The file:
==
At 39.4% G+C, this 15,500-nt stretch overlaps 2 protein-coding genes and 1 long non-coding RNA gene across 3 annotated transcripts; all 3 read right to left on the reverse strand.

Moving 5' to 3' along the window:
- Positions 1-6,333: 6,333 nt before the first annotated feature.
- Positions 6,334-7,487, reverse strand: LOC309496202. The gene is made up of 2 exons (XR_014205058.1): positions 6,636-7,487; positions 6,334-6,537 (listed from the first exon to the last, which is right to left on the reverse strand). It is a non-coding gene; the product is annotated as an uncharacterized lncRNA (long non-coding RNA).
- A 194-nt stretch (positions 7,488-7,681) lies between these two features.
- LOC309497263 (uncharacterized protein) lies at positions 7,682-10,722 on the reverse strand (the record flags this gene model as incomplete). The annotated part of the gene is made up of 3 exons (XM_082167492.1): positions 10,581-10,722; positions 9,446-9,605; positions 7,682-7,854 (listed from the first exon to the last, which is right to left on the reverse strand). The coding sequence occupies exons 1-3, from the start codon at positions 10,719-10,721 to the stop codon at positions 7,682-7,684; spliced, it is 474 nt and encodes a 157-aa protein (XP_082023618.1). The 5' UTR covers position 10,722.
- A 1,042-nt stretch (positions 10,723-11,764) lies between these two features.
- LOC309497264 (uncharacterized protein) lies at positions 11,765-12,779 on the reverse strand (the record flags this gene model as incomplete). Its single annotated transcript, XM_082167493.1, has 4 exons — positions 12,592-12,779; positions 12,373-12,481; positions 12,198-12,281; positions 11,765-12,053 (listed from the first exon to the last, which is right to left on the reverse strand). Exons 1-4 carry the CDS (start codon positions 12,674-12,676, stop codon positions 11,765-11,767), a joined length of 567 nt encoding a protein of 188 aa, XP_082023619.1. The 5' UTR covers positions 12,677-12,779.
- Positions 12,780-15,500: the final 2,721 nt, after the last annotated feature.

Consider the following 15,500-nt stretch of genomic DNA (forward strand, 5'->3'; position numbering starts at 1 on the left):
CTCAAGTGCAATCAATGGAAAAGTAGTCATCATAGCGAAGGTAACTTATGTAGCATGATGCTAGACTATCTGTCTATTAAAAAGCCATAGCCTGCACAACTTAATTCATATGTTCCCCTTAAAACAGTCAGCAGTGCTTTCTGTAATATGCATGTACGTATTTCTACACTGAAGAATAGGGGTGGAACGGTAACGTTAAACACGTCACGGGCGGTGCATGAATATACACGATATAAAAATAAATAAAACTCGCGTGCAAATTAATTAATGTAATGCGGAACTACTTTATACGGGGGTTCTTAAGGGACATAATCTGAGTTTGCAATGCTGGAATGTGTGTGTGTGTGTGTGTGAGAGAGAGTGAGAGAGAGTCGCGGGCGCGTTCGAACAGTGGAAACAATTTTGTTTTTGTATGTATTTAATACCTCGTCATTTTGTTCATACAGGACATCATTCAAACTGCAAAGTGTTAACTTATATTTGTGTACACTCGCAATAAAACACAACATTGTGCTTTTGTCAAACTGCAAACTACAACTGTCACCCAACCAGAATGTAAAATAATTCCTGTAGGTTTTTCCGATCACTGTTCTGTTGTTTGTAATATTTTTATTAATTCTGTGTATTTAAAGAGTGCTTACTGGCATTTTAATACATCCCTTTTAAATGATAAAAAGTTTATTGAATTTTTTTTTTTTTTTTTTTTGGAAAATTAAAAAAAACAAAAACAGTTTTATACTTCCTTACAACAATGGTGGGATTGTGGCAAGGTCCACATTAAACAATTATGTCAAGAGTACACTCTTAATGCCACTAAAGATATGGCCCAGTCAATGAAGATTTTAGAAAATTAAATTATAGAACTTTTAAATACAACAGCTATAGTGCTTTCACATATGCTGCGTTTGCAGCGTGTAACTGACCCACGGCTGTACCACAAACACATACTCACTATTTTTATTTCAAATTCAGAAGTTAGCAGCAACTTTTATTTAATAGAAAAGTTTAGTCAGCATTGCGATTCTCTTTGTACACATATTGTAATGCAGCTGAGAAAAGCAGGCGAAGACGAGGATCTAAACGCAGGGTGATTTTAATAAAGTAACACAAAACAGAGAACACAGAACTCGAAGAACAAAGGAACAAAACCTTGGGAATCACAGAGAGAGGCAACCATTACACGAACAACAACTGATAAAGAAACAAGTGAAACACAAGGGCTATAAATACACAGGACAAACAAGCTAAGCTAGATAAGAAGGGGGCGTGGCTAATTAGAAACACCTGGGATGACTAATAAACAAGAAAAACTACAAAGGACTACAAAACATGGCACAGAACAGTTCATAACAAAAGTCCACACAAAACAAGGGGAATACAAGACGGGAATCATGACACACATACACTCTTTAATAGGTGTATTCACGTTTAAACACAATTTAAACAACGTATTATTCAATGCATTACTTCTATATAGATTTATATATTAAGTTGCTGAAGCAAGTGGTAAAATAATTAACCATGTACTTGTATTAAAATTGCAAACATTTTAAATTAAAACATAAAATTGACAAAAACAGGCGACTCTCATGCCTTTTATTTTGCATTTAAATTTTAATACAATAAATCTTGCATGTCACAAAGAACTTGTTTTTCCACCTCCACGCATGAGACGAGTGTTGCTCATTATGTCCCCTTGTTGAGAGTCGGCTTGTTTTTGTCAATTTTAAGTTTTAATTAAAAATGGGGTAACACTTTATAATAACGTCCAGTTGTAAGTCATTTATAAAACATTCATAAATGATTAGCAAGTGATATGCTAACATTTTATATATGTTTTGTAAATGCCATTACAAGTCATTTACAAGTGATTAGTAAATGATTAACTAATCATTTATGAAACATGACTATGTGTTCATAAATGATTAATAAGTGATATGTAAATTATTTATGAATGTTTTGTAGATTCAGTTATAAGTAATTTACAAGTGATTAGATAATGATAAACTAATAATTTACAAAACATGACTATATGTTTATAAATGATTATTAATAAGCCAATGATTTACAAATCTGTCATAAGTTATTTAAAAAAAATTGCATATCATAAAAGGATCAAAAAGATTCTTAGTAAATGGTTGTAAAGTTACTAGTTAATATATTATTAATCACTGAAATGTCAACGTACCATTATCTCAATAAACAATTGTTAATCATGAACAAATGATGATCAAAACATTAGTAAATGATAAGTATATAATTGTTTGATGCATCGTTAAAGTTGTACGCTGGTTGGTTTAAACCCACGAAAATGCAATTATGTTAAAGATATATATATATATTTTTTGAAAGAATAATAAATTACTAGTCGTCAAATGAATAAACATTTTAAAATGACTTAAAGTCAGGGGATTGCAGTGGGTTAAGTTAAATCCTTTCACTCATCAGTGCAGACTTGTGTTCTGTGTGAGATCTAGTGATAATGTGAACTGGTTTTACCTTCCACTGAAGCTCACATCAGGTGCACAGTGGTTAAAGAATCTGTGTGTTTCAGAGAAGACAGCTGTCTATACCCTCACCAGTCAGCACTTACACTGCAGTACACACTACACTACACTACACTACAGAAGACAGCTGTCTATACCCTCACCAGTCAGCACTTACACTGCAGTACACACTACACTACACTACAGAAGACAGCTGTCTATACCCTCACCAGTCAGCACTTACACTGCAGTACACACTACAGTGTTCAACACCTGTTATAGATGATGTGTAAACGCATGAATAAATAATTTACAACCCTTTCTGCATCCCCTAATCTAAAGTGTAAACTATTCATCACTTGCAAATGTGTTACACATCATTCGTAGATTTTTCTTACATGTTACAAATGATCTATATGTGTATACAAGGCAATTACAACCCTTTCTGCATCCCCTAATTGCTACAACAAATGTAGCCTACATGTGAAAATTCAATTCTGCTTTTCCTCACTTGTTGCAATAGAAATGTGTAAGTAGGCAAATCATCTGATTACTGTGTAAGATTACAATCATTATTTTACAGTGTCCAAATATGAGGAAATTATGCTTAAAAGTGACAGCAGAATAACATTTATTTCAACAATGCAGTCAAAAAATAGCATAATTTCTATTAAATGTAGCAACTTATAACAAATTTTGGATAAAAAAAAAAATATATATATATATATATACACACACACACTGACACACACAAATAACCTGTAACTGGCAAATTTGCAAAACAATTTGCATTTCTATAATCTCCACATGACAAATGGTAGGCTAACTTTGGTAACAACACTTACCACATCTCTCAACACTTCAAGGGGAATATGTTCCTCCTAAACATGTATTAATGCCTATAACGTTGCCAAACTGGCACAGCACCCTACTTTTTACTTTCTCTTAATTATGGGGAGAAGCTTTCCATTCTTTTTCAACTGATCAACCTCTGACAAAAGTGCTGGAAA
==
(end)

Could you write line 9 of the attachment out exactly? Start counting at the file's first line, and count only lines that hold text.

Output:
- Positions 12,780-15,500: the final 2,721 nt, after the last annotated feature.